We can see that,
    x = xi.e., reflexive
    x = y  y = xi.e., symmetric

    x = yy = z  x = zi.e., transitive

  • ƒ Inverse relation: If R is a relation from the set A to B, then the inverse relation R-1 from B to A is defined by R-1 = {(ba) : (ab R}

    Example: Let A = {1, 2}, B = {a, b} and R = {(1, a), (2, a), (1, b), (2, b)} be a relation from A to B.


    Then inverse relation of R is R -1 = {(a, 1), (a, 2), (b, 1), (b, 2)}.


Let A and B be two non-empty sets. Then, if each element x of A is related with a unique element f (x) of B, it is called function from A to B and it is denoted by f A  B.


The element f (x) is called the image of x, while x is called the pre-image of f (x).


Let f A  B, then A is called the domain of f, while B is called the co-domain of f.


The set f (A) = { f (x) : x  A} is called the range of f.


Example : Let A = {1, 2, 3, 4}, B = {4, 9, 16, 25}
Let f (x) = x2
Then, f is not a function, since no element of B is assigned to the element 1 ∈ A.


Example: Let A = {1, 2, 3, 4, 5}, B = {2, 4, 6, 8, 10, 12, 14}
Let f(x) = 2x
Then f(1) = 2
f(2) = 4
f(3) = 6
f(4) = 8
f(5) = 10
We can see that each element of A has a unique image in B.
So f : A → B is a function from A to B.

Various Types of Functions

  • One–one function: If distinct elements in A have distinct images in Bi.e.f is ‘one-one’ if f(x1) = f(x2 x1 = x2. It is also called as injective function.

    Example: Let fA  B be defined by f(x) = x2.

    We know that, 1 ≠ -1, but f(1) = f(-1). So ‘f ’ is not one–one.

    Let fA  B be defined by f(x) = x3.


    Here, f is one–one as f(x1) = f(x2 x1 = x2.


  • ƒMany–one function: If two or more than two elements of set A have the same image in B, then it is called ‘many–one’ function.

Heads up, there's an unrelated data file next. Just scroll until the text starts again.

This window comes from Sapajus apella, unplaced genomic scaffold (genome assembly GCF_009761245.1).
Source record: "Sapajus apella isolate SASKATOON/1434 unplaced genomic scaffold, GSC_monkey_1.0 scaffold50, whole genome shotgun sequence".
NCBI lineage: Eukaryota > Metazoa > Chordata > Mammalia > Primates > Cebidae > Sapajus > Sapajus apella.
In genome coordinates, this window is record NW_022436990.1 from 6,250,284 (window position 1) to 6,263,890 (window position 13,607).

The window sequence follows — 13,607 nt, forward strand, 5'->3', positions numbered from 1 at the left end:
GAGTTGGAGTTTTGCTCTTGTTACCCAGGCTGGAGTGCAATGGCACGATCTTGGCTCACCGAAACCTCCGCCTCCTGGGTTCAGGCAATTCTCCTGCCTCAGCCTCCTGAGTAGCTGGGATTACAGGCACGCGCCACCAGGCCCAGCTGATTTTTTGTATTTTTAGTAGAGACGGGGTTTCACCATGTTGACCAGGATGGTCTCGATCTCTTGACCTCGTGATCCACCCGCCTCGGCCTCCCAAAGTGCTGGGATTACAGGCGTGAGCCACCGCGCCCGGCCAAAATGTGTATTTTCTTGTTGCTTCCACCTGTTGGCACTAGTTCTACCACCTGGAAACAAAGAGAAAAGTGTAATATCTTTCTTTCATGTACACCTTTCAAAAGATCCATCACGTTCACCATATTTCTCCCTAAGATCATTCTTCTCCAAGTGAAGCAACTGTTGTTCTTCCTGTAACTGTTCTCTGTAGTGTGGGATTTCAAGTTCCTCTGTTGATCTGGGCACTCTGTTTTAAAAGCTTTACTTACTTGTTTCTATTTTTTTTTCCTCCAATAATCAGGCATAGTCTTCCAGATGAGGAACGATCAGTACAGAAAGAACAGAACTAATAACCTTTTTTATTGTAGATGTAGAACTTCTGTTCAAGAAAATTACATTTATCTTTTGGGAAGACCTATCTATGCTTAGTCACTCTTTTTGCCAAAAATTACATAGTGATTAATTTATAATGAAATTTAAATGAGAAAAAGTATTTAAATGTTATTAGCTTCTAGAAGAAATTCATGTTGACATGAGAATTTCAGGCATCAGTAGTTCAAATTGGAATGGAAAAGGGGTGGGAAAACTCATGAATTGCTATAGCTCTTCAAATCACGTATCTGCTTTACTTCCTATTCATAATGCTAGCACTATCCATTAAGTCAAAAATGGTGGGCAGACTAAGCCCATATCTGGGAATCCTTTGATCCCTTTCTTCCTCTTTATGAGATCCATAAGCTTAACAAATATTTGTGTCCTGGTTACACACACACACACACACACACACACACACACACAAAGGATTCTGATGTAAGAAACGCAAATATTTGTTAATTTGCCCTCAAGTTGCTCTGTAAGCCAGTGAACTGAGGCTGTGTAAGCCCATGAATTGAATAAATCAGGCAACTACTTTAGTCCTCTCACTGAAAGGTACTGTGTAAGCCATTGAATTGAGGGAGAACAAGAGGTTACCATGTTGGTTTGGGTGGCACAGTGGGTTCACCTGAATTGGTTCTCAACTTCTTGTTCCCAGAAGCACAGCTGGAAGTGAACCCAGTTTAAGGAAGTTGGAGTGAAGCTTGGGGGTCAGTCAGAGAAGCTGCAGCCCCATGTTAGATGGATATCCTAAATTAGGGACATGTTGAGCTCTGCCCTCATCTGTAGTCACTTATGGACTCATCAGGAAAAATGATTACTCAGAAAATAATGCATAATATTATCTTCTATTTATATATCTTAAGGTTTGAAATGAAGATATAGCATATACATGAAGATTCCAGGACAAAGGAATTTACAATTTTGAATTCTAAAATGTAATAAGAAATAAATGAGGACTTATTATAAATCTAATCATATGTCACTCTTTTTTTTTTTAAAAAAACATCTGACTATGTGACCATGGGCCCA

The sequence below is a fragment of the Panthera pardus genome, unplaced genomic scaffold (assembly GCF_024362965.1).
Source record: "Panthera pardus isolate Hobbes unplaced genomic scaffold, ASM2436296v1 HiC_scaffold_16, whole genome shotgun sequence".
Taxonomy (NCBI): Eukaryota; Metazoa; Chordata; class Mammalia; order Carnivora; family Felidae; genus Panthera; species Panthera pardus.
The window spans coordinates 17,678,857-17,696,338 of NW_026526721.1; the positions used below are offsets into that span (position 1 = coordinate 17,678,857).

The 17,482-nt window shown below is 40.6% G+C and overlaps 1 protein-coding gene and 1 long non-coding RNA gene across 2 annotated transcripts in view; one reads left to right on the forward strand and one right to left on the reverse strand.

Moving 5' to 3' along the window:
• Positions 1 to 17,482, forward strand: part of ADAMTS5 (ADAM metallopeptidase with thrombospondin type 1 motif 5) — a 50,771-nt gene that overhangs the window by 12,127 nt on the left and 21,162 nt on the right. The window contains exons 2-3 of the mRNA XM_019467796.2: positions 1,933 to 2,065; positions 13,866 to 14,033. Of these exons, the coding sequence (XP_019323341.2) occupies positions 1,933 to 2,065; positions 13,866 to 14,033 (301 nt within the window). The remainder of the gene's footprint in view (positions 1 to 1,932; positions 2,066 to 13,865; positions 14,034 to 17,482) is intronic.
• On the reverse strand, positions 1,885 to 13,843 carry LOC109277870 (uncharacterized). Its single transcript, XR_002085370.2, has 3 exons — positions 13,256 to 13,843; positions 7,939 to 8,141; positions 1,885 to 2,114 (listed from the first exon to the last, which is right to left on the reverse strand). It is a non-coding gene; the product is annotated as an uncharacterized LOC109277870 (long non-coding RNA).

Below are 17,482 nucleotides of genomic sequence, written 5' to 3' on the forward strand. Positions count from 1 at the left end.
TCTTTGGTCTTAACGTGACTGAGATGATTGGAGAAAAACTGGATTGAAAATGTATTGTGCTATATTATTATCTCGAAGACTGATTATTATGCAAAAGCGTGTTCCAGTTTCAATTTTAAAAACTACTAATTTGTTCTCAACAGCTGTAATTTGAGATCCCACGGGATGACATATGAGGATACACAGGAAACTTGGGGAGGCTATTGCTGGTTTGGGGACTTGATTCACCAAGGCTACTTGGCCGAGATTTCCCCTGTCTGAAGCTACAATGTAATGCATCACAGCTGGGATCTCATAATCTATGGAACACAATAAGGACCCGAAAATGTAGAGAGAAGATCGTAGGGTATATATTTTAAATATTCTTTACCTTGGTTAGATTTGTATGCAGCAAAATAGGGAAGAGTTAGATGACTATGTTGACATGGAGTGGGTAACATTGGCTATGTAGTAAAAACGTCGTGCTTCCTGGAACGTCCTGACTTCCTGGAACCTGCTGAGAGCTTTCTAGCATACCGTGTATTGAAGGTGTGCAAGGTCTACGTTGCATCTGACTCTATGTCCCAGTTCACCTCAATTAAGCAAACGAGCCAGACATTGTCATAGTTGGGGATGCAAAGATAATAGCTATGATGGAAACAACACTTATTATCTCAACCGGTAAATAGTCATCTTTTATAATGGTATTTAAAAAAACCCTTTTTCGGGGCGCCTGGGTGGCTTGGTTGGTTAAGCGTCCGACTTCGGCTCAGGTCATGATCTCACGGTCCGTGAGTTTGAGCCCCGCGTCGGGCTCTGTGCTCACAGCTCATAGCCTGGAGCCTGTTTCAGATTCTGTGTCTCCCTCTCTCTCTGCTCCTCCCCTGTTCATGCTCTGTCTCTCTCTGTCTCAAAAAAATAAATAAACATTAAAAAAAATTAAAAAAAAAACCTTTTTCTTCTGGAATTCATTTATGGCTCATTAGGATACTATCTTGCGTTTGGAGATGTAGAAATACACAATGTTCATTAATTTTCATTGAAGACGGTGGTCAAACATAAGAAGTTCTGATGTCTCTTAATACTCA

Example: Let fA  B be defined by f(x) = x2.

    We know f(-1) = (-1)2 = 1 and also f(1) = (1)2 = 1.
    So two elements of set A have the same image in set B. Hence ‘f’ is a many—one function.


  • Onto function: A function f : A → B is called onto or surjective if f(A) = B, i.e., for all b ∈ B there at least one a ∈ A with f(a) = b
    It is also called as surjective function. In order words, no element in B should be without a pre-image. For onto functions, range = co-domain.

    Example: Let A = {1, 2, 3}, B = {a, b} and let f = {(1, a), (2, a), (3, b)}.


    Here, the domain is A and no two components of f have the same first element. Hence it is a function. Also to every element y in B, there is an element in A and hence f is an onto function.


  • Into function: If at least one element in B has no pre-image in A, it is called into function.

    Example: Let A = {1, 2, 3}, B = {a, b, c, d } and let f = {(1, a), (2, b), (3, c)}

    It is clear that f is a function from A to B.
    Here the element d in B does not have a pre-image in A.

    Hence f is an into function.


  • Bijective function: A one–one and onto function is said to be bijective function.
  • Equal functions: If two functions f and g have the same domain and satisfy the condition f(x) = g(x), then f and g are said to be equal functions.
  • Composite function: Let f A  B and gB  C be two functions. The function from A to C which maps an element x  A into gf (x))  C is called a composite function of ‘f ’ and ‘g’. It is represented as ‘g o f ’.

    Example: Let A = {1, 2, 3}, B = {w, x, y, z}, C = {2, 4, 6, 8, 10}

     f = {(1, w), (2, x), (3, y)} and g = {(w, 2), (x, 4), (y, 6), (z, 8)}

    Then gof is the function {(1, 2), (2, 4), (3, 6)}


  • Inverse function: Let f be a bijective function from A to B and f (x) = y.
    Then we can define a function f -1 such that f -1y) = x.
    The above function f -1y) is called the inverse of f.

Note: A function has an inverse function if and only if it is bijective.


If f(x) = 2 + x, then f -1(x) = ?
Let y = f(x)
Description: 59089.png 

Test Your Skills Now!
Take a Quiz now
Reviewer Name